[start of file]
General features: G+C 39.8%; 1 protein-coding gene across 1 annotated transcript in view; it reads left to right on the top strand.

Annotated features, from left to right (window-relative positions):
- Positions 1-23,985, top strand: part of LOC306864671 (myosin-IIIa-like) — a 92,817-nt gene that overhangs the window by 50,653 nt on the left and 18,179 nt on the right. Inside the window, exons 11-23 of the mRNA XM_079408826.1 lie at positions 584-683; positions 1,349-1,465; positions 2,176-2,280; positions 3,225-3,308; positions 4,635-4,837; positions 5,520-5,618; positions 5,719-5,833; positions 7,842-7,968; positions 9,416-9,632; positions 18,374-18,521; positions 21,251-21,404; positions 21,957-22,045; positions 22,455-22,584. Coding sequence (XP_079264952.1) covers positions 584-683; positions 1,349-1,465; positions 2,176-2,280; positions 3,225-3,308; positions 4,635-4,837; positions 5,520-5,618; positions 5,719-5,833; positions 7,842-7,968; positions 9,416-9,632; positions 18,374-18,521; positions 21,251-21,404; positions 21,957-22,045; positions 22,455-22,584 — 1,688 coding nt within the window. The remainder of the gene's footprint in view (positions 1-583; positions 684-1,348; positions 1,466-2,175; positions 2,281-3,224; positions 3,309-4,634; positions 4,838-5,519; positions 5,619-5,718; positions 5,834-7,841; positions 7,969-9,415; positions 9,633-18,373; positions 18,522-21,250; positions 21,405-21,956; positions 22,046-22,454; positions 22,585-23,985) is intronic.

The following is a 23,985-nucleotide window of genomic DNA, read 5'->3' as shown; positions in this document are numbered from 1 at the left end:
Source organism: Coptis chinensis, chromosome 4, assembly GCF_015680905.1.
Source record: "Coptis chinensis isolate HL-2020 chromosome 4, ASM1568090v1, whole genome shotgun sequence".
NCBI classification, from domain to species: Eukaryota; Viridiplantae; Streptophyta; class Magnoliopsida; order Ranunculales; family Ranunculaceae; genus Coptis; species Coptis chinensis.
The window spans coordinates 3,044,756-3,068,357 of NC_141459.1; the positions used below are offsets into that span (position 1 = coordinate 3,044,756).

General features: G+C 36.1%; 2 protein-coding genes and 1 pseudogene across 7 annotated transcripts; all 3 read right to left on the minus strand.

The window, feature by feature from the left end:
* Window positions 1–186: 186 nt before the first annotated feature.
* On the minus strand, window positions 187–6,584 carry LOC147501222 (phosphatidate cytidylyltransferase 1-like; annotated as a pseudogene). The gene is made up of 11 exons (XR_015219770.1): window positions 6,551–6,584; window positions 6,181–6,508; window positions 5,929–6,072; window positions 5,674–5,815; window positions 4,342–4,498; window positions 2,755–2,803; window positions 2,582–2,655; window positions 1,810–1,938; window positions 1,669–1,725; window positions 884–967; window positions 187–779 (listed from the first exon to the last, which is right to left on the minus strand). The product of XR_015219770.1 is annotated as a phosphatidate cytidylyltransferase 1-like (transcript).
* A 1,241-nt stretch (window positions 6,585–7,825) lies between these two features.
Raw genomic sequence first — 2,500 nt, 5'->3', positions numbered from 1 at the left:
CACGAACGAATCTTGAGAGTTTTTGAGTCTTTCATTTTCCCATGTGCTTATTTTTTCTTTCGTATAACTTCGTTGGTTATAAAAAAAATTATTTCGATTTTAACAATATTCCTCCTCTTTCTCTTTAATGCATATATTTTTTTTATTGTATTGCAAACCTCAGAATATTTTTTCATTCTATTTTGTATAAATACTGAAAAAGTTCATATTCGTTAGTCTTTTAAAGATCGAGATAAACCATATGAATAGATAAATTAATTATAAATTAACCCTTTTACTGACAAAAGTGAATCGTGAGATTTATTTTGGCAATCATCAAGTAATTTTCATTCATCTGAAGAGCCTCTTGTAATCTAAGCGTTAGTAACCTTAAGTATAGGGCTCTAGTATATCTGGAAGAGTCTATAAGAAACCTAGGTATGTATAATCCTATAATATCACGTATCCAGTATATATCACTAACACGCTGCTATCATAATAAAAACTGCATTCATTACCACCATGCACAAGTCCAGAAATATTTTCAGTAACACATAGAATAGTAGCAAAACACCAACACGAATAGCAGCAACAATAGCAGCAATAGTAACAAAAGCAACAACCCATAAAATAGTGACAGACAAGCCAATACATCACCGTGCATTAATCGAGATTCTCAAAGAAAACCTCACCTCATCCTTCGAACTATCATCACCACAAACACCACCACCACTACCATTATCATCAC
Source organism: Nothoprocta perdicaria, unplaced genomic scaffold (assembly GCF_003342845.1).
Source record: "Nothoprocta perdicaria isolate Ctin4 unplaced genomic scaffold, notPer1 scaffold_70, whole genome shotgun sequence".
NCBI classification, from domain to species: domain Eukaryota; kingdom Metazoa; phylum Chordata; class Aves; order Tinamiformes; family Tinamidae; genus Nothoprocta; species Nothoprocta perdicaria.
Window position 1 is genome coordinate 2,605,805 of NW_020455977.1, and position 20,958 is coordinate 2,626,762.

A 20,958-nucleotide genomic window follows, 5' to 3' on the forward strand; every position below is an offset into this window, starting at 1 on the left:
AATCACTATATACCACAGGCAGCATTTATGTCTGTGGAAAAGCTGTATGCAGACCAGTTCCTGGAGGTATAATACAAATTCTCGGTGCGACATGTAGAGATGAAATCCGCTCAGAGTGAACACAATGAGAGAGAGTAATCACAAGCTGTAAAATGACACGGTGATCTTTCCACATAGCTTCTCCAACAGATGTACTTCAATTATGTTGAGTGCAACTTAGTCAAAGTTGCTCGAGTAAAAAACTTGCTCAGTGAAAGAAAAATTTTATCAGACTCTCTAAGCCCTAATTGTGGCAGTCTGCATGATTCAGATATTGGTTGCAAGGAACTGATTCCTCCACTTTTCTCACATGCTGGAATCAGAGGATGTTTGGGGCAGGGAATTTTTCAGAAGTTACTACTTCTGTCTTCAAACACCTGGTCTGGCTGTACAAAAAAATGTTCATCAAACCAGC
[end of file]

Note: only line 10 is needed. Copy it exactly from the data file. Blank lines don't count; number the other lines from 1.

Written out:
The window, feature by feature from the left end: